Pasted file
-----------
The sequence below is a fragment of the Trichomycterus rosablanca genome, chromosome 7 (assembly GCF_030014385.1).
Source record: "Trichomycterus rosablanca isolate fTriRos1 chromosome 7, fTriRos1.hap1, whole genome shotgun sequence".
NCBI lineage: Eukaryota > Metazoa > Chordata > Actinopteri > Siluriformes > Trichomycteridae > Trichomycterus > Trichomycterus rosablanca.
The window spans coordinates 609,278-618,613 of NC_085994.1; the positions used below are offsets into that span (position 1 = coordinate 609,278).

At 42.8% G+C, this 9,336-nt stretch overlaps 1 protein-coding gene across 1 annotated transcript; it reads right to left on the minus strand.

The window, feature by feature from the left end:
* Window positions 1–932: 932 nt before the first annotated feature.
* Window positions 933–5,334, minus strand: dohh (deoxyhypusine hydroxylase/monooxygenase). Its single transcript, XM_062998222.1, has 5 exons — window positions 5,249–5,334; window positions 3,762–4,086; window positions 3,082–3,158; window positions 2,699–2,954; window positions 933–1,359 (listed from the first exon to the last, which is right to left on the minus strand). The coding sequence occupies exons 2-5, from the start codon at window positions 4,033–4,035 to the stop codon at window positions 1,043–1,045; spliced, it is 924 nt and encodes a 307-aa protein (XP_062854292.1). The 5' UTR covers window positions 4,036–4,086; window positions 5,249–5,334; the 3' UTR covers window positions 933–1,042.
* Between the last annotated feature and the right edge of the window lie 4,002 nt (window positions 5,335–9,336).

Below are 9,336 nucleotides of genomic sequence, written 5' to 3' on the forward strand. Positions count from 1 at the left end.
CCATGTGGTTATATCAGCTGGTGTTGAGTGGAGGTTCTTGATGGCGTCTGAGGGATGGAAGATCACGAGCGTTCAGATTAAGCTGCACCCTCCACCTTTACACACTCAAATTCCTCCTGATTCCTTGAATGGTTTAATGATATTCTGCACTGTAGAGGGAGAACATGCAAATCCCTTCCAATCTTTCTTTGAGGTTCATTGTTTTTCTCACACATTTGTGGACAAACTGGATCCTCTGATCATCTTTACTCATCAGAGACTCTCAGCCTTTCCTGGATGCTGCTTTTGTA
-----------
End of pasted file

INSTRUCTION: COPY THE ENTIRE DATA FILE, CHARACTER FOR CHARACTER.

The sequence below is a fragment of the Trichomycterus rosablanca genome, chromosome 7 (assembly GCF_030014385.1).
Source record: "Trichomycterus rosablanca isolate fTriRos1 chromosome 7, fTriRos1.hap1, whole genome shotgun sequence".
NCBI lineage: Eukaryota > Metazoa > Chordata > Actinopteri > Siluriformes > Trichomycteridae > Trichomycterus > Trichomycterus rosablanca.
The window spans coordinates 609,278-618,613 of NC_085994.1; the positions used below are offsets into that span (position 1 = coordinate 609,278).

At 42.8% G+C, this 9,336-nt stretch overlaps 1 protein-coding gene across 1 annotated transcript; it reads right to left on the minus strand.

The window, feature by feature from the left end:
* Window positions 1–932: 932 nt before the first annotated feature.
* Window positions 933–5,334, minus strand: dohh (deoxyhypusine hydroxylase/monooxygenase). Its single transcript, XM_062998222.1, has 5 exons — window positions 5,249–5,334; window positions 3,762–4,086; window positions 3,082–3,158; window positions 2,699–2,954; window positions 933–1,359 (listed from the first exon to the last, which is right to left on the minus strand). The coding sequence occupies exons 2-5, from the start codon at window positions 4,033–4,035 to the stop codon at window positions 1,043–1,045; spliced, it is 924 nt and encodes a 307-aa protein (XP_062854292.1). The 5' UTR covers window positions 4,036–4,086; window positions 5,249–5,334; the 3' UTR covers window positions 933–1,042.
* Between the last annotated feature and the right edge of the window lie 4,002 nt (window positions 5,335–9,336).

Below are 9,336 nucleotides of genomic sequence, written 5' to 3' on the forward strand. Positions count from 1 at the left end.
CCATGTGGTTATATCAGCTGGTGTTGAGTGGAGGTTCTTGATGGCGTCTGAGGGATGGAAGATCACGAGCGTTCAGATTAAGCTGCACCCTCCACCTTTACACACTCAAATTCCTCCTGATTCCTTGAATGGTTTAATGATATTCTGCACTGTAGAGGGAGAACATGCAAATCCCTTCCAATCTTTCTTTGAGGTTCATTGTTTTTCTCACACATTTGTGGACAAACTGGATCCTCTGATCATCTTTACTCATCAGAGACTCTCAGCCTTTCCTGGATGCTGCTTTTGTA